Signed, Sealed, and Delivered

February 13, 2019
A mouthful of a title… but then, I suppose most thesis titles are.

It’s been a long time coming, but I’m happy to finally report, it’s official: my thesis for Lund’s Human Factors and Systems Safety program has been published!

Astute followers may be wondering “Hey, wait a second, I thought you graduated last summer? Twitter has the receipts!”

Well, I did march with my classmates last summer. But, that didn’t mean everything was all signed, sealed, and delivered. It took another six months to finalize all the analyses, cross the I’s, dot the T’s, add Easter egg footnotes, and hand it off to the assessor for final review and approval.

The thesis took a bit of extra time because it was really comprised of two different projects: collection and analysis of an industry survey on “post-incident analysis artifacts” (aka postmortem docs) as well as some of the practices employed in the industry; and then a deep case study of a high performing software development and operations organization, investigating how their development, operations, and security teams each use these artifacts, both internally and within/across the organization.

Some of the highlights?

  • Companies execute their post-incident analysis process differently, and generate different artifacts; some of these differences can be correlated to traits of the company (job role, company size, etc.). This is probably pretty intuitive, but it hadn’t been shown before.
  • There exist different archetypes of post-incident analysis templates; the thesis identifies three: The Record-Keeper, the Facilitator, and the Sign Post.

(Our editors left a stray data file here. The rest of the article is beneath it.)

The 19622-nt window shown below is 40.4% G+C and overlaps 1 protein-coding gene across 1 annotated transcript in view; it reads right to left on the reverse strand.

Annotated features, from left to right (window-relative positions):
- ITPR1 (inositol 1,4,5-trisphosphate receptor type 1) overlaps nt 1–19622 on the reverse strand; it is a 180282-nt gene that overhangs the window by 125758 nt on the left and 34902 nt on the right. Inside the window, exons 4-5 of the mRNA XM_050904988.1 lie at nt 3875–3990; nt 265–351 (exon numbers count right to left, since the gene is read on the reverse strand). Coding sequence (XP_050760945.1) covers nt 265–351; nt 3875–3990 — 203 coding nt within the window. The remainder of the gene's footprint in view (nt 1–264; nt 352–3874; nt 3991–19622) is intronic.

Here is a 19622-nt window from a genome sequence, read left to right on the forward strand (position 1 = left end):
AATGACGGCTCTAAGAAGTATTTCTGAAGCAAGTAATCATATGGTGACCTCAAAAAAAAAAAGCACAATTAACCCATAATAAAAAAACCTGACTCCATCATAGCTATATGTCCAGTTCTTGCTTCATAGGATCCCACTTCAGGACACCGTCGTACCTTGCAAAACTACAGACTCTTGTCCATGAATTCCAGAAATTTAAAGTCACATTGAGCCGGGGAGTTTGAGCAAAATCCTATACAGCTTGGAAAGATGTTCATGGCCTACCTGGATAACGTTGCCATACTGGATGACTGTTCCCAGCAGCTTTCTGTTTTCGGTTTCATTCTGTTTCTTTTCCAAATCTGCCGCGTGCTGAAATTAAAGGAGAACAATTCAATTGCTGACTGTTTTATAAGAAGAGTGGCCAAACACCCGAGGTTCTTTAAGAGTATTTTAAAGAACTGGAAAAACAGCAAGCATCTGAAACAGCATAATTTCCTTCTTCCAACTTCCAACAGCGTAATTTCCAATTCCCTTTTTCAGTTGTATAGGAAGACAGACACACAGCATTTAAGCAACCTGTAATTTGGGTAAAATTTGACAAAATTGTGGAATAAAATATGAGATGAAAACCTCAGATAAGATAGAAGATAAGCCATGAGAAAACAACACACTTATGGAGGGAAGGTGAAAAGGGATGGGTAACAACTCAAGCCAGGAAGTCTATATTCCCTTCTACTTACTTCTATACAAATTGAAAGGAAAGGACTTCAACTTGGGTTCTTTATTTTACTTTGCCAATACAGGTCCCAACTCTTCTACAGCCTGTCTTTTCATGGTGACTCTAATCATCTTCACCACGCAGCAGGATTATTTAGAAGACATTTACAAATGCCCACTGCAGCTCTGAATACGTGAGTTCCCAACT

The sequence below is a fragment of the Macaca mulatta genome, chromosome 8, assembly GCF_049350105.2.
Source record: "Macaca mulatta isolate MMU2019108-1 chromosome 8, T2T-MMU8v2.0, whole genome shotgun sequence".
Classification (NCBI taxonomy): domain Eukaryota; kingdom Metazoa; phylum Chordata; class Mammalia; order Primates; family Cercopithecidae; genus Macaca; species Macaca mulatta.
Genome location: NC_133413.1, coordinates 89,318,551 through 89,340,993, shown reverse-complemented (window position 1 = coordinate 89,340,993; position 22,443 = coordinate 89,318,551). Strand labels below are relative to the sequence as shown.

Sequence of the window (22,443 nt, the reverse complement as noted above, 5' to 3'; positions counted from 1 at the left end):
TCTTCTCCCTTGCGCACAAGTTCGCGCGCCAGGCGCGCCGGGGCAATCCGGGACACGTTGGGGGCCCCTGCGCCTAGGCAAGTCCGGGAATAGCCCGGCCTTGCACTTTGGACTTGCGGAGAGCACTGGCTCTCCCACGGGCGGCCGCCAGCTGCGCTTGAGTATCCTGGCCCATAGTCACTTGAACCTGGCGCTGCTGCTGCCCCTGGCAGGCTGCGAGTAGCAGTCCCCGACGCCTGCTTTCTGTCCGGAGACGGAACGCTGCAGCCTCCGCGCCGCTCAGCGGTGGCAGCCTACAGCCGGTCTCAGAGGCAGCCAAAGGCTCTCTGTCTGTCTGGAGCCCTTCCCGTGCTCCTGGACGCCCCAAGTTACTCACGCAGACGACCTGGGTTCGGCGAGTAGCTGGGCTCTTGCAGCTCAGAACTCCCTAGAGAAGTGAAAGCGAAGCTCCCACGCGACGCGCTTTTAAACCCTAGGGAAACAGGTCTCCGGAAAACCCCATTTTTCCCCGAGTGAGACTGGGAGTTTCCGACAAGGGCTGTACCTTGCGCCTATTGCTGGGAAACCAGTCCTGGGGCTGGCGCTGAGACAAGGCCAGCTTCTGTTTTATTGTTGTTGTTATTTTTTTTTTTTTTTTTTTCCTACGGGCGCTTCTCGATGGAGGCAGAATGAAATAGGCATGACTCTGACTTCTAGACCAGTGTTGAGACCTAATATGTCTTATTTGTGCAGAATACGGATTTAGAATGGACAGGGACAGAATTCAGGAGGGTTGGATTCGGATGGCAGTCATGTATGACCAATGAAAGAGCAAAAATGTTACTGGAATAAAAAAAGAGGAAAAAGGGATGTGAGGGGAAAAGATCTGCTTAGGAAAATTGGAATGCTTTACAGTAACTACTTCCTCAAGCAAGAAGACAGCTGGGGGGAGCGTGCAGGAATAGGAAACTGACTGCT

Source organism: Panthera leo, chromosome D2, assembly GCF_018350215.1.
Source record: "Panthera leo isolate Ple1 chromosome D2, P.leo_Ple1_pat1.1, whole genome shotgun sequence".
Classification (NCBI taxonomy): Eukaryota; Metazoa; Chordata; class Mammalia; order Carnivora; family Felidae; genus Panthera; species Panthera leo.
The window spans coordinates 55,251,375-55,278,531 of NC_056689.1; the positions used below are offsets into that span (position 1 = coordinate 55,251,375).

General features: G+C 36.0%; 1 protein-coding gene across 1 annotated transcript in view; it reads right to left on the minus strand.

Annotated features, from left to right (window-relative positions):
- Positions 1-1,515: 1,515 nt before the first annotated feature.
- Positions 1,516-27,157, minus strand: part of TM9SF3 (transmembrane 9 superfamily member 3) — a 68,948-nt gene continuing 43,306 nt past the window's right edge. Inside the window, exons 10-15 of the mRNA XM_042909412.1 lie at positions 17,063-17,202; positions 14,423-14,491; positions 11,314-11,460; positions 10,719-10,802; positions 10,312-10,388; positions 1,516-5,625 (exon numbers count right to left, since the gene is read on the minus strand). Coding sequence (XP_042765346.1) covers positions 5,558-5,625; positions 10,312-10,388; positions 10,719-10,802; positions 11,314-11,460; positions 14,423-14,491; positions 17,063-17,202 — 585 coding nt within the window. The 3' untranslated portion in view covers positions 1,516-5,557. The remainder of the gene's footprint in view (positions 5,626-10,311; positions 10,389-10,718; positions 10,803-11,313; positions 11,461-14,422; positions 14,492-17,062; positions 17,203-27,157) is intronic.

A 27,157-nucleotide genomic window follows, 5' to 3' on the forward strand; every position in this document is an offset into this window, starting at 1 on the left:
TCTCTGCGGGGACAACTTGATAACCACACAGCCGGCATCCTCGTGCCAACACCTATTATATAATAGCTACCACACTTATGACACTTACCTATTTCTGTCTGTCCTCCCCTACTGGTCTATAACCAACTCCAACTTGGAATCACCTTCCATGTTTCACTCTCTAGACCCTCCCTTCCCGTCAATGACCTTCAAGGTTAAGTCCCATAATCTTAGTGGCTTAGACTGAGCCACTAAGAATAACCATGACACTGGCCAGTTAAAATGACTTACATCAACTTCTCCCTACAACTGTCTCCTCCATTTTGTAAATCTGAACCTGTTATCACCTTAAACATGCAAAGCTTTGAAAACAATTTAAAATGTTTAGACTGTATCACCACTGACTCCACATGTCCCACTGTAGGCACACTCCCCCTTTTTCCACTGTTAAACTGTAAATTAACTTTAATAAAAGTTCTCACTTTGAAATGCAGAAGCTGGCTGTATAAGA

• Different teams—say, developers, operations engineers and security engineers—use artifacts in different ways when going about their day-to-day work.
  • From an inter-team and organizational perspective, this particular company uses their post-incident analysis artifacts in a number of fascinating ways, including using them to map the changing terrain of their complex system, share rich context with each other (as opposed to creating static lists of remediation items), and curate organizational culture and transmit tribal knowledge within and among the teams.
  • Plus, a bunch of other fascinating findings about how a high-performing organization uses their postmortem artifacts in actual practice.

If you’re curious about the details, you can grab a copy of the full thesis at

And now that that’s done, all that’s left is finding a paper shredder that can handle all of this...

Raw research leftovers.